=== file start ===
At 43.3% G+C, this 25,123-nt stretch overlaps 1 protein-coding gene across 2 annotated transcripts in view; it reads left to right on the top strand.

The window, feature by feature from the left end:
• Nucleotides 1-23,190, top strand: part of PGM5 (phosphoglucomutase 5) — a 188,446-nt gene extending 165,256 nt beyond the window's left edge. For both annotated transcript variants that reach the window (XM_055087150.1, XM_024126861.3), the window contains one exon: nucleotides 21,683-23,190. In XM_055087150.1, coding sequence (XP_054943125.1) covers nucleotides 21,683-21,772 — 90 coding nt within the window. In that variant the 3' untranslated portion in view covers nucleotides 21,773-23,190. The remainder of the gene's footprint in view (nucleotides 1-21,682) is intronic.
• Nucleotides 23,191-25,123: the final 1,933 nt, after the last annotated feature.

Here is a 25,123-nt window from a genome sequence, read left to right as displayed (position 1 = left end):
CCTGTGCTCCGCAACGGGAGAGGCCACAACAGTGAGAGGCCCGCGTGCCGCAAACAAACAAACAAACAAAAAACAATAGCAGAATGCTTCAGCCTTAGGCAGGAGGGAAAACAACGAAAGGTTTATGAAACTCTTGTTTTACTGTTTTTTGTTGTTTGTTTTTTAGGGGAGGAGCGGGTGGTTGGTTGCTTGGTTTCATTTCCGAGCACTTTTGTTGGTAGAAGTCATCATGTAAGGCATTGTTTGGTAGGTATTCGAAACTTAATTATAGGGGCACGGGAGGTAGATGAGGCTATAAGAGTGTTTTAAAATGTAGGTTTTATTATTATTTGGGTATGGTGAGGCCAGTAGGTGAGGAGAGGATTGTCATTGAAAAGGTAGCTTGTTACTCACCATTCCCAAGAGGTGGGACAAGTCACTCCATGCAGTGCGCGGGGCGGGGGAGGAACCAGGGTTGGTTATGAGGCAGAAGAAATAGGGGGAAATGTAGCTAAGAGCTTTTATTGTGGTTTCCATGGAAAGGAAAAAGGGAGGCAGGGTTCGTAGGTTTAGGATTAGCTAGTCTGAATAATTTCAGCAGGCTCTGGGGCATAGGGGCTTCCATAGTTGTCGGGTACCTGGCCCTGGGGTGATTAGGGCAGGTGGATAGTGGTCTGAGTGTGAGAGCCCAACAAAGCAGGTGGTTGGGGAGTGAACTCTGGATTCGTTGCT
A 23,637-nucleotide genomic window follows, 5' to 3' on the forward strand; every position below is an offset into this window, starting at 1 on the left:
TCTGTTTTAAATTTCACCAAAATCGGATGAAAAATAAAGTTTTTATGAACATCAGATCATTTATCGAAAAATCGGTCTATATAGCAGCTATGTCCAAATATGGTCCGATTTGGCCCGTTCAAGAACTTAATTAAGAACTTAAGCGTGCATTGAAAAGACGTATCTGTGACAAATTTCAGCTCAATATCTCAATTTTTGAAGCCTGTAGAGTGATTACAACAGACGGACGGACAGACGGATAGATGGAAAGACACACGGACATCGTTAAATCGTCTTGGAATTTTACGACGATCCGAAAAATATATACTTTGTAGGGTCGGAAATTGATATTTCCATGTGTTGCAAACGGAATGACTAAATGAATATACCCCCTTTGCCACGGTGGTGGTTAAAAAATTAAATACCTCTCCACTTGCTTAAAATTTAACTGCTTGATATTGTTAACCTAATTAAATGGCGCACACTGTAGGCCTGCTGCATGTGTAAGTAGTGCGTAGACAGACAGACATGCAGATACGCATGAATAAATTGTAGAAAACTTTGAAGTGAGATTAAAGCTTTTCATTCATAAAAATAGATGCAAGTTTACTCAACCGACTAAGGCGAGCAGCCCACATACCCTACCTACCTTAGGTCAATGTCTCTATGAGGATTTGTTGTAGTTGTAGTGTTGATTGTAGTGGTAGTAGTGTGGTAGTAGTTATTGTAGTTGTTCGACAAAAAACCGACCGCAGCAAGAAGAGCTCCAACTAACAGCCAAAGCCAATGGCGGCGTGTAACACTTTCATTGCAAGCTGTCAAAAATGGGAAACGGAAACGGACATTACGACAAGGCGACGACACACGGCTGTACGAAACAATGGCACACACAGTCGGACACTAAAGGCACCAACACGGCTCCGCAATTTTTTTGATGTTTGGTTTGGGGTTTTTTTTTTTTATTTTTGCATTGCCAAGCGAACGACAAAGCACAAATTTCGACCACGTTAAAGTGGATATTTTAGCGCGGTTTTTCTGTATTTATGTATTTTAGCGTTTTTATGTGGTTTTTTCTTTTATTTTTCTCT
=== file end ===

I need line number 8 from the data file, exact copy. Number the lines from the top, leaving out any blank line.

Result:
TCTGTTTTAAATTTCACCAAAATCGGATGAAAAATAAAGTTTTTATGAACATCAGATCATTTATCGAAAAATCGGTCTATATAGCAGCTATGTCCAAATATGGTCCGATTTGGCCCGTTCAAGAACTTAATTAAGAACTTAAGCGTGCATTGAAAAGACGTATCTGTGACAAATTTCAGCTCAATATCTCAATTTTTGAAGCCTGTAGAGTGATTACAACAGACGGACGGACAGACGGATAGATGGAAAGACACACGGACATCGTTAAATCGTCTTGGAATTTTACGACGATCCGAAAAATATATACTTTGTAGGGTCGGAAATTGATATTTCCATGTGTTGCAAACGGAATGACTAAATGAATATACCCCCTTTGCCACGGTGGTGGTTAAAAAATTAAATACCTCTCCACTTGCTTAAAATTTAACTGCTTGATATTGTTAACCTAATTAAATGGCGCACACTGTAGGCCTGCTGCATGTGTAAGTAGTGCGTAGACAGACAGACATGCAGATACGCATGAATAAATTGTAGAAAACTTTGAAGTGAGATTAAAGCTTTTCATTCATAAAAATAGATGCAAGTTTACTCAACCGACTAAGGCGAGCAGCCCACATACCCTACCTACCTTAGGTCAATGTCTCTATGAGGATTTGTTGTAGTTGTAGTGTTGATTGTAGTGGTAGTAGTGTGGTAGTAGTTATTGTAGTTGTTCGACAAAAAACCGACCGCAGCAAGAAGAGCTCCAACTAACAGCCAAAGCCAATGGCGGCGTGTAACACTTTCATTGCAAGCTGTCAAAAATGGGAAACGGAAACGGACATTACGACAAGGCGACGACACACGGCTGTACGAAACAATGGCACACACAGTCGGACACTAAAGGCACCAACACGGCTCCGCAATTTTTTTGATGTTTGGTTTGGGGTTTTTTTTTTTTATTTTTGCATTGCCAAGCGAACGACAAAGCACAAATTTCGACCACGTTAAAGTGGATATTTTAGCGCGGTTTTTCTGTATTTATGTATTTTAGCGTTTTTATGTGGTTTTTTCTTTTATTTTTCTCT